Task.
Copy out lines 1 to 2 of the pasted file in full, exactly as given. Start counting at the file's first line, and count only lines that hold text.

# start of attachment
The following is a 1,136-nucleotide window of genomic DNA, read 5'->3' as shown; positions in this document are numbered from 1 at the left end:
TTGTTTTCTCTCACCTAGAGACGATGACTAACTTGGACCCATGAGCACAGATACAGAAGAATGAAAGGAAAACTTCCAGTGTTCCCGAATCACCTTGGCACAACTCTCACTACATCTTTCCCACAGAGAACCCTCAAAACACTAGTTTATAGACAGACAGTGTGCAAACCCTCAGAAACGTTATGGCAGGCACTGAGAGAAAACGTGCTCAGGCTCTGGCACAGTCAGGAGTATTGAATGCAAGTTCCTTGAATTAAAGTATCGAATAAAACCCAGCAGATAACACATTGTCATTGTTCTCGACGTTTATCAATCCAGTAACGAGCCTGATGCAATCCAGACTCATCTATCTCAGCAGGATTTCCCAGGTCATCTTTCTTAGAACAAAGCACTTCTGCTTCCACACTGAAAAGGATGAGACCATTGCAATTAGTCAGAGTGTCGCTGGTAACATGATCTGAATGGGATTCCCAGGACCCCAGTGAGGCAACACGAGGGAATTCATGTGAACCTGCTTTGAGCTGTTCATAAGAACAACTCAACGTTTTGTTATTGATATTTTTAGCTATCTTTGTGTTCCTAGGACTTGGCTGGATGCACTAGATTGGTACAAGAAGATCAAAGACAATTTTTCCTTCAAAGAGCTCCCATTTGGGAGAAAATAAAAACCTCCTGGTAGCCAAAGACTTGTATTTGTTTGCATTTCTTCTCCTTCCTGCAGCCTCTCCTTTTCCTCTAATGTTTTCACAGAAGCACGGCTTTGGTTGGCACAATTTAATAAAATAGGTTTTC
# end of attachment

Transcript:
The following is a 1,136-nucleotide window of genomic DNA, read 5'->3' as shown; positions in this document are numbered from 1 at the left end:
TTGTTTTCTCTCACCTAGAGACGATGACTAACTTGGACCCATGAGCACAGATACAGAAGAATGAAAGGAAAACTTCCAGTGTTCCCGAATCACCTTGGCACAACTCTCACTACATCTTTCCCACAGAGAACCCTCAAAACACTAGTTTATAGACAGACAGTGTGCAAACCCTCAGAAACGTTATGGCAGGCACTGAGAGAAAACGTGCTCAGGCTCTGGCACAGTCAGGAGTATTGAATGCAAGTTCCTTGAATTAAAGTATCGAATAAAACCCAGCAGATAACACATTGTCATTGTTCTCGACGTTTATCAATCCAGTAACGAGCCTGATGCAATCCAGACTCATCTATCTCAGCAGGATTTCCCAGGTCATCTTTCTTAGAACAAAGCACTTCTGCTTCCACACTGAAAAGGATGAGACCATTGCAATTAGTCAGAGTGTCGCTGGTAACATGATCTGAATGGGATTCCCAGGACCCCAGTGAGGCAACACGAGGGAATTCATGTGAACCTGCTTTGAGCTGTTCATAAGAACAACTCAACGTTTTGTTATTGATATTTTTAGCTATCTTTGTGTTCCTAGGACTTGGCTGGATGCACTAGATTGGTACAAGAAGATCAAAGACAATTTTTCCTTCAAAGAGCTCCCATTTGGGAGAAAATAAAAACCTCCTGGTAGCCAAAGACTTGTATTTGTTTGCATTTCTTCTCCTTCCTGCAGCCTCTCCTTTTCCTCTAATGTTTTCACAGAAGCACGGCTTTGGTTGGCACAATTTAATAAAATAGGTTTTC